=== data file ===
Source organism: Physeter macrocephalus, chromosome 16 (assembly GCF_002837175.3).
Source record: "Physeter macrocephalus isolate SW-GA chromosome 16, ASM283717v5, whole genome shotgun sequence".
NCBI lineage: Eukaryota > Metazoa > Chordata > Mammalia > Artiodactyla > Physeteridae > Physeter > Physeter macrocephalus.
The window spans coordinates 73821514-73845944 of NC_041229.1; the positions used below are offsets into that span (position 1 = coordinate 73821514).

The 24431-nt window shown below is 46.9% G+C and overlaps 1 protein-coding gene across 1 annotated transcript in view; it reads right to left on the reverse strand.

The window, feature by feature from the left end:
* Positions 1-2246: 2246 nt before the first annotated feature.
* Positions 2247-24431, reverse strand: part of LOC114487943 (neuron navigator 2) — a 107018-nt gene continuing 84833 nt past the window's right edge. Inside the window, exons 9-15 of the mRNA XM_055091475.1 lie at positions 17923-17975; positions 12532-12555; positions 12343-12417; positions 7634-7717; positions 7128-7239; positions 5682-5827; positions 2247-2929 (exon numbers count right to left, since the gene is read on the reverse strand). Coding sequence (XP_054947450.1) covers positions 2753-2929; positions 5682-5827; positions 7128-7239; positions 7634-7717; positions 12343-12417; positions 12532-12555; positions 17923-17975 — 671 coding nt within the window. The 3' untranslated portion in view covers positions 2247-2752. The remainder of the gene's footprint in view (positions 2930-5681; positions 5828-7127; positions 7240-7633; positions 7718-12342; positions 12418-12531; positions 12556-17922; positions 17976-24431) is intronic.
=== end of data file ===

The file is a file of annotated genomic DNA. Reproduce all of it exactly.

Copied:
Source organism: Physeter macrocephalus, chromosome 16 (assembly GCF_002837175.3).
Source record: "Physeter macrocephalus isolate SW-GA chromosome 16, ASM283717v5, whole genome shotgun sequence".
NCBI lineage: Eukaryota > Metazoa > Chordata > Mammalia > Artiodactyla > Physeteridae > Physeter > Physeter macrocephalus.
The window spans coordinates 73821514-73845944 of NC_041229.1; the positions used below are offsets into that span (position 1 = coordinate 73821514).

The 24431-nt window shown below is 46.9% G+C and overlaps 1 protein-coding gene across 1 annotated transcript in view; it reads right to left on the reverse strand.

The window, feature by feature from the left end:
* Positions 1-2246: 2246 nt before the first annotated feature.
* Positions 2247-24431, reverse strand: part of LOC114487943 (neuron navigator 2) — a 107018-nt gene continuing 84833 nt past the window's right edge. Inside the window, exons 9-15 of the mRNA XM_055091475.1 lie at positions 17923-17975; positions 12532-12555; positions 12343-12417; positions 7634-7717; positions 7128-7239; positions 5682-5827; positions 2247-2929 (exon numbers count right to left, since the gene is read on the reverse strand). Coding sequence (XP_054947450.1) covers positions 2753-2929; positions 5682-5827; positions 7128-7239; positions 7634-7717; positions 12343-12417; positions 12532-12555; positions 17923-17975 — 671 coding nt within the window. The 3' untranslated portion in view covers positions 2247-2752. The remainder of the gene's footprint in view (positions 2930-5681; positions 5828-7127; positions 7240-7633; positions 7718-12342; positions 12418-12531; positions 12556-17922; positions 17976-24431) is intronic.